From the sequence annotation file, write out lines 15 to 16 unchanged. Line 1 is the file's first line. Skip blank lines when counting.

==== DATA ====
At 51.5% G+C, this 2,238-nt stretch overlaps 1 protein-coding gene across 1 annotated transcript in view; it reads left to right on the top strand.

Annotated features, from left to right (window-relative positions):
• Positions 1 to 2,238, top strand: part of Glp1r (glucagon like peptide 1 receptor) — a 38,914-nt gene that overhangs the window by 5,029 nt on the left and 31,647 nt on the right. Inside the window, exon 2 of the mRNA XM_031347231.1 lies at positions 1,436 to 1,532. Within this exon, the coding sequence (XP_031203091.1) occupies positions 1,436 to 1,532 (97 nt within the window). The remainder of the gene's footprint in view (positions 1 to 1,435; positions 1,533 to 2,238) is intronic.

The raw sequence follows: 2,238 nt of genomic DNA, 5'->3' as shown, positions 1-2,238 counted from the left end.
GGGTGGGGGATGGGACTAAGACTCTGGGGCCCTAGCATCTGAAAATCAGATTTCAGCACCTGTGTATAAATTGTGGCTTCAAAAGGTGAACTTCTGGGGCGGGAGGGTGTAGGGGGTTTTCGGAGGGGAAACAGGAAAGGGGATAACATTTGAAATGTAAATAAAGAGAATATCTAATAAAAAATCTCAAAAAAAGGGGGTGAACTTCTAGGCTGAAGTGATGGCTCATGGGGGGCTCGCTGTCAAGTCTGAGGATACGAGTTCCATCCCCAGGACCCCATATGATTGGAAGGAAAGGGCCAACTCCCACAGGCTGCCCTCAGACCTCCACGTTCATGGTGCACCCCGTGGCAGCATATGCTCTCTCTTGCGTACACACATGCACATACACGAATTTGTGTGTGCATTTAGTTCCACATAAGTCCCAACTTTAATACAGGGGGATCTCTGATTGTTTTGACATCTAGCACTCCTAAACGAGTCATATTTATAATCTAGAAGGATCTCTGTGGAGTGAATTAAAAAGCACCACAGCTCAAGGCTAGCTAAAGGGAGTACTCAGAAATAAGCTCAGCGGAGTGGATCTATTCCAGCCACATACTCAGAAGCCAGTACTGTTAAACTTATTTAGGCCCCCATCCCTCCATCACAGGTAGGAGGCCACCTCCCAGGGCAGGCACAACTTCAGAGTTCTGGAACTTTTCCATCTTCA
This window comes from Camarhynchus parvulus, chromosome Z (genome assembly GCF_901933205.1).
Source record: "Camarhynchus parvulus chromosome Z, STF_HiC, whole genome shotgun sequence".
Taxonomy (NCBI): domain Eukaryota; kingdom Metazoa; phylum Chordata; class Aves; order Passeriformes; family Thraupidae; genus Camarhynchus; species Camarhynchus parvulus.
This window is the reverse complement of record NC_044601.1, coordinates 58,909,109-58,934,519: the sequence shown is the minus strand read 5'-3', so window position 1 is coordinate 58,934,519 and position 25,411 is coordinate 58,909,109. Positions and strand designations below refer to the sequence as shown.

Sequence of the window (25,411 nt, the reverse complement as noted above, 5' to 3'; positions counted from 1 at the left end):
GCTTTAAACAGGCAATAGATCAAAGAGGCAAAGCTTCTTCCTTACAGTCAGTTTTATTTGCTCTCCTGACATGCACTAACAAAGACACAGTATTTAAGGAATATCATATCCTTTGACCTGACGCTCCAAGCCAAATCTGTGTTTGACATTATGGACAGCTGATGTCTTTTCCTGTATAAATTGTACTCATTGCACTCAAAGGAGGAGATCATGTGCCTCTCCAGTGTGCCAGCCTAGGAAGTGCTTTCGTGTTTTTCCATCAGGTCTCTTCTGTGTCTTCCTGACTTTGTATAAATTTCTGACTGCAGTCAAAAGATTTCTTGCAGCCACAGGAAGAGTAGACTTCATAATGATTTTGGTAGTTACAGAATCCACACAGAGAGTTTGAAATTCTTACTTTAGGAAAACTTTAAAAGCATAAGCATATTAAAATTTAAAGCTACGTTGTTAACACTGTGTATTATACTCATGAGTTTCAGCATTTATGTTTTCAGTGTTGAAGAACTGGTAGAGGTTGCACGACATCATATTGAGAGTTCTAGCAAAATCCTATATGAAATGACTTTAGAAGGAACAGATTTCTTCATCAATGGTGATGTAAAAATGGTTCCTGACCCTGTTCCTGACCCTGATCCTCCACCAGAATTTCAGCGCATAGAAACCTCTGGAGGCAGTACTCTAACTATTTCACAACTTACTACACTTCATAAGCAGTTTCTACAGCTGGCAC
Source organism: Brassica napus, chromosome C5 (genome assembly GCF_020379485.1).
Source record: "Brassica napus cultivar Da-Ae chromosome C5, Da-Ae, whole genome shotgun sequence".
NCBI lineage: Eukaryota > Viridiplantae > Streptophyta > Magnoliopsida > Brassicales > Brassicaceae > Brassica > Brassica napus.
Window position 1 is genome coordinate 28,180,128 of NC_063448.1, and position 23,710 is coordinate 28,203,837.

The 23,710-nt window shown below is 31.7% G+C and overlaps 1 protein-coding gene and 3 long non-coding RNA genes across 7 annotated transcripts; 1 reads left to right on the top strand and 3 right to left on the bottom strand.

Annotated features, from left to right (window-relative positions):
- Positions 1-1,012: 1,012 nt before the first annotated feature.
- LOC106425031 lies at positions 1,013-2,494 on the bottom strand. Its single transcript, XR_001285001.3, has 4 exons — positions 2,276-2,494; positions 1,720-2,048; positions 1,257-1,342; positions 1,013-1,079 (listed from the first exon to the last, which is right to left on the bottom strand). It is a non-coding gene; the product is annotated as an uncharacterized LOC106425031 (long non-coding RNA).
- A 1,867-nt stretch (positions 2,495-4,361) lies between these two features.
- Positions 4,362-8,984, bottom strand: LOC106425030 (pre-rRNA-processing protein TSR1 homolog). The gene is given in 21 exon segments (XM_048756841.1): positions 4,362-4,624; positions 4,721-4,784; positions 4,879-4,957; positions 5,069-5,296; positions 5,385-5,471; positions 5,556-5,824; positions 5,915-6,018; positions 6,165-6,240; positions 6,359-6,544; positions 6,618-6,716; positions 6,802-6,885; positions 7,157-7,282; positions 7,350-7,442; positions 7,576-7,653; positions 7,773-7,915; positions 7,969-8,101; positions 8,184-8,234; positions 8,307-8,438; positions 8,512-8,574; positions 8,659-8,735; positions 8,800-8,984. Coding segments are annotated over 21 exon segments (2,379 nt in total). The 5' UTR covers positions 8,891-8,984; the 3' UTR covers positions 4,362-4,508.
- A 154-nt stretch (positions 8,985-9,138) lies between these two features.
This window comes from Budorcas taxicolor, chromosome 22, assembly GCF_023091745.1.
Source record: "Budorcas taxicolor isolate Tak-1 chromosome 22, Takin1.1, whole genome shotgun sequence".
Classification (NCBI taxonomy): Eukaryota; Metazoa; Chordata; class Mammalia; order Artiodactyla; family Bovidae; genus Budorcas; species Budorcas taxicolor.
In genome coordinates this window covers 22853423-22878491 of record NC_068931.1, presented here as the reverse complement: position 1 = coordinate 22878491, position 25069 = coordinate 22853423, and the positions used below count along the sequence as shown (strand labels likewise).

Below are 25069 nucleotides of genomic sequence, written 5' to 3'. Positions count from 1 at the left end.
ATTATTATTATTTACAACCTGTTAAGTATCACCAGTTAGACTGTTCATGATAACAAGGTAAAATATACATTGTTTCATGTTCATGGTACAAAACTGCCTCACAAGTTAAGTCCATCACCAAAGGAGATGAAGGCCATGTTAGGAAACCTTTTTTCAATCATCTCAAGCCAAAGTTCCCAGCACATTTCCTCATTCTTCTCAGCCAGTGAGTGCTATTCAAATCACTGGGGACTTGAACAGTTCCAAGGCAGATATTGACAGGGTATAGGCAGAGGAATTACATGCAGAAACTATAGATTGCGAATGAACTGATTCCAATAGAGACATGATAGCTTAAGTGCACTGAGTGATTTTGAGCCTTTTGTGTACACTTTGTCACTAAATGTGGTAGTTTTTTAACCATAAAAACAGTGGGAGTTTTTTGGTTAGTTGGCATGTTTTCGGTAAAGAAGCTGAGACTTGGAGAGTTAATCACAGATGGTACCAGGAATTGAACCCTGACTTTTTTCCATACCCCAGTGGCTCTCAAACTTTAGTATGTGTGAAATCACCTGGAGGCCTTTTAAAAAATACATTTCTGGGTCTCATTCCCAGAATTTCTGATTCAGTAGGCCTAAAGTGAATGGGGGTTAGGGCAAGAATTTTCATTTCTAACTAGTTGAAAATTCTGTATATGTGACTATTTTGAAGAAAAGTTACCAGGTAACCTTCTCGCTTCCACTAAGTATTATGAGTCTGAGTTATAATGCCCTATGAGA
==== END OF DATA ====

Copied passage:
Window position 1 is genome coordinate 28,180,128 of NC_063448.1, and position 23,710 is coordinate 28,203,837.

The 23,710-nt window shown below is 31.7% G+C and overlaps 1 protein-coding gene and 3 long non-coding RNA genes across 7 annotated transcripts; 1 reads left to right on the top strand and 3 right to left on the bottom strand.